Rwanda independent candidates allege harassment

Monday June 05 2017

Diane Shima Rwigara addresses a press conference, announcing her candidature for the Rwanda presidency. PHOTO | CYRIL NDEGEYA

Rwanda’s independent presidential aspirants are protesting alleged intimidation and harassment of their supporters by government agents, saying this could undermine the credibility of the August 4 polls result.

On Thursday, Diane Shima Rwigara told reporters that up to 10 of her representatives had been arrested and threatened with “treason charges” but later released with no charge.

The EastAfrican has seen her complaint letters to the police and the National Electoral Commission (NEC), citing local authorities and security operatives as being involved in intimidating her representatives as they move around the country collecting the 600 signatures required for one to run as an independent presidential candidate.

“My district representatives and those who show support for me have been harassed and jailed. I have notified the police and the commission and I am still waiting for feedback,” she said.

“These are pathetic tactics. If the government is so confident that the people like them as they claim, what are they scared of? Why not let us compete fairly. All this proves that the country needs change and new, young blood.”

Other complainants
Her claims are shared by Phillipe Mpayimana, an independent candidate too.



Phillipe Mpayimana addresses journalists in Kigali on February 4, 2017. The 46-year-old political novice seeks to contest in the presidential election. PHOTO | CYRIL NDEGEYA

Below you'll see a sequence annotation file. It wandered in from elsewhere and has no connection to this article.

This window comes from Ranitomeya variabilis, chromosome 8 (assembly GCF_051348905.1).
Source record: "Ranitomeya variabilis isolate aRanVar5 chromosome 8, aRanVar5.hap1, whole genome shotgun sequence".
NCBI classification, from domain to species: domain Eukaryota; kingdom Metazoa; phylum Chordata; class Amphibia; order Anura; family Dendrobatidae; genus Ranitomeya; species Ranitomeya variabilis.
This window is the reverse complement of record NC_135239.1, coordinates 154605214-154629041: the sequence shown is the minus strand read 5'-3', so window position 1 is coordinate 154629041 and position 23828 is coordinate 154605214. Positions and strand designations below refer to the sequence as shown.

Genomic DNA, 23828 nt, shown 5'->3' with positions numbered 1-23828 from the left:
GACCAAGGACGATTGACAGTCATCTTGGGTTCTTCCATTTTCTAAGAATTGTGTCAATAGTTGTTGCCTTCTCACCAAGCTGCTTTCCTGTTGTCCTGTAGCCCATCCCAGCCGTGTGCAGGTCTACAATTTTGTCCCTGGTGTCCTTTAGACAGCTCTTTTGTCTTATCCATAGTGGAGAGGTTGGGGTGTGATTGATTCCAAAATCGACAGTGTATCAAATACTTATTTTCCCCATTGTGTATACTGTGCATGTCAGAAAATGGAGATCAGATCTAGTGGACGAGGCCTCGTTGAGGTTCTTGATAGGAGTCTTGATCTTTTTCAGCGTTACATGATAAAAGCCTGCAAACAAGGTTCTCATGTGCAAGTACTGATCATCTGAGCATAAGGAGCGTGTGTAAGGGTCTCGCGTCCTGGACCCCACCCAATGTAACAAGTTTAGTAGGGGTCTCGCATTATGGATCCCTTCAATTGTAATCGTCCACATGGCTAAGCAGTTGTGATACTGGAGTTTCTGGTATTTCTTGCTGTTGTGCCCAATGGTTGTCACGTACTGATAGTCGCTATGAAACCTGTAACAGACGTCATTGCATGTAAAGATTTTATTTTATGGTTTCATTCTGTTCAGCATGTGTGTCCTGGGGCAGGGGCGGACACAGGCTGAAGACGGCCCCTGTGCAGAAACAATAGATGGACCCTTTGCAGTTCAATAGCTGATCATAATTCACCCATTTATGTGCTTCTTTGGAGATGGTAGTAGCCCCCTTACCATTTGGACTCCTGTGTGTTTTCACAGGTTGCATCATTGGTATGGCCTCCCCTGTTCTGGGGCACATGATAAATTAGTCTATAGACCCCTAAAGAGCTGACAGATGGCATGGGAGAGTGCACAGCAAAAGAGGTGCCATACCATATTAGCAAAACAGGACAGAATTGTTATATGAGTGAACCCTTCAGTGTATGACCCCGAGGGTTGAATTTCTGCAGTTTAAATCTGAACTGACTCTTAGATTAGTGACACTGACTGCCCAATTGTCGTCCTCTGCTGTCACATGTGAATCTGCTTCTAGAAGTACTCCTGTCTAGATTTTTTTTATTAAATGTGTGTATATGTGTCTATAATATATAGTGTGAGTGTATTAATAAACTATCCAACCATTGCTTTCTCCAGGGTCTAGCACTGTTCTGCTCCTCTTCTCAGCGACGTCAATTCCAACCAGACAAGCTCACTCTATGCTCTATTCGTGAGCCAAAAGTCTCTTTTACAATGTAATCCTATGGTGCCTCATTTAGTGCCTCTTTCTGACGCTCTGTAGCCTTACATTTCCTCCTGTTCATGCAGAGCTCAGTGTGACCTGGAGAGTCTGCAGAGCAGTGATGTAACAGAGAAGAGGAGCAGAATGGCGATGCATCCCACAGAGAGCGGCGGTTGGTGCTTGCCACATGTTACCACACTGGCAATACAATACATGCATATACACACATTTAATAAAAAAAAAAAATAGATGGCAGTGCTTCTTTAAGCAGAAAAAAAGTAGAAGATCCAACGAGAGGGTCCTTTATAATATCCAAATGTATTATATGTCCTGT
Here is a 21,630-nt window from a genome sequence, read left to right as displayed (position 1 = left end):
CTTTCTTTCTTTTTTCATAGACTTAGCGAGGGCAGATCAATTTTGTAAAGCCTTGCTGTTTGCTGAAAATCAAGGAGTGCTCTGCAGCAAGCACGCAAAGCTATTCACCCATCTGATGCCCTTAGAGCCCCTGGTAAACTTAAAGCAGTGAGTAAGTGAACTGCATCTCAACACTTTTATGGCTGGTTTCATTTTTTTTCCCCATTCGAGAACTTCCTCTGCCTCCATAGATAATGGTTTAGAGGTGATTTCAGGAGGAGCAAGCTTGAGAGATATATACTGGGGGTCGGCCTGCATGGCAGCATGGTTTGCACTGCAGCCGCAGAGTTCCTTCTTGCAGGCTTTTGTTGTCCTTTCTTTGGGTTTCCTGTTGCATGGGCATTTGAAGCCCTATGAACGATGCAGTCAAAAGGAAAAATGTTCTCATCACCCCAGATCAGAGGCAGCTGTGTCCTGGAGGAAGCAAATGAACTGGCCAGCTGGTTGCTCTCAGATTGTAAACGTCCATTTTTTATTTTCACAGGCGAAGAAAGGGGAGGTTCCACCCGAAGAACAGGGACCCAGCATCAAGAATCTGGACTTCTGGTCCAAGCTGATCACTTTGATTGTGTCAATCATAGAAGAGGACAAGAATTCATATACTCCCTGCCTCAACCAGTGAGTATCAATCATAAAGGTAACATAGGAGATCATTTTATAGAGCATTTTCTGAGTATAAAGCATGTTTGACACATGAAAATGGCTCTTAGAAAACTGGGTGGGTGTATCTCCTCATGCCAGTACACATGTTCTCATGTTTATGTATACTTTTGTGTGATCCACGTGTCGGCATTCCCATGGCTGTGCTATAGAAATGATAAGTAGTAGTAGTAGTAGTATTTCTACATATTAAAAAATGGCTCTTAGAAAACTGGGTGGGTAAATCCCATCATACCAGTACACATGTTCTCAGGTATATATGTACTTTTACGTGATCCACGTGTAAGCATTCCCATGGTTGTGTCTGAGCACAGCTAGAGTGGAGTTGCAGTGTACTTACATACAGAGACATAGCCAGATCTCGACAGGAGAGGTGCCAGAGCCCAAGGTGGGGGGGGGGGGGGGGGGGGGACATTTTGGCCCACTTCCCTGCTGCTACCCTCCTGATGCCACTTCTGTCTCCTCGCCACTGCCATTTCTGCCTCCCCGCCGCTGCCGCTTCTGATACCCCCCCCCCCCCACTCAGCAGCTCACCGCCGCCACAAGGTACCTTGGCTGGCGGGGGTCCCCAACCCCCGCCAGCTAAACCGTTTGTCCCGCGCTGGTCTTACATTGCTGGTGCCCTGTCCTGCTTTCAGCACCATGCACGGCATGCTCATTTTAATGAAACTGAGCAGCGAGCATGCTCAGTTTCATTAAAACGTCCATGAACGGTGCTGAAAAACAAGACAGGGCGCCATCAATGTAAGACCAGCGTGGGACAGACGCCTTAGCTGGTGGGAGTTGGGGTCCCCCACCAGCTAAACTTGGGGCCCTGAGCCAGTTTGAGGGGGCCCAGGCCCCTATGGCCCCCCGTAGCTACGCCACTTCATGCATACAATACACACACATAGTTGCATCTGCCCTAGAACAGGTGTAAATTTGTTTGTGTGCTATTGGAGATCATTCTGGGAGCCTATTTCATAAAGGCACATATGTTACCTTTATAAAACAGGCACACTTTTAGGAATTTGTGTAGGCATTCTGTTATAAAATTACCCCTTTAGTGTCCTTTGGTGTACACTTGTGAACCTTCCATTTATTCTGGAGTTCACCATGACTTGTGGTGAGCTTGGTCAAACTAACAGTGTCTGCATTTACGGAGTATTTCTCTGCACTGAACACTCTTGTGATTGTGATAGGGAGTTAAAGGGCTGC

Whereas Ms Rwigara says she managed to get all the 600 signatures required, Mr Mpayimana has failed to get even half the number, with nomination day drawing closer.
For them to be cleared to run, independent candidates must have at least 600 signatures from 30 districts — a minimum of 12 signatures and at least an address in each district.

Mr Mpayimana claimed in an interview that some of his representatives deserted him following intimidation by both the residents and local authorities. He also claimed that several lists of signatures he had collected were stolen in Kamonyi and Rusizi districts.

In Gisagara district, a young man was forced to withdraw his signature by his father, and the following day, my representative was warned to stay away from the residents,” he said.
“We have cases where people are asking for money in exchange for their signatures. They seem not to understand the meaning of democracy. It is like people do not understand that anyone has a right to run for president.”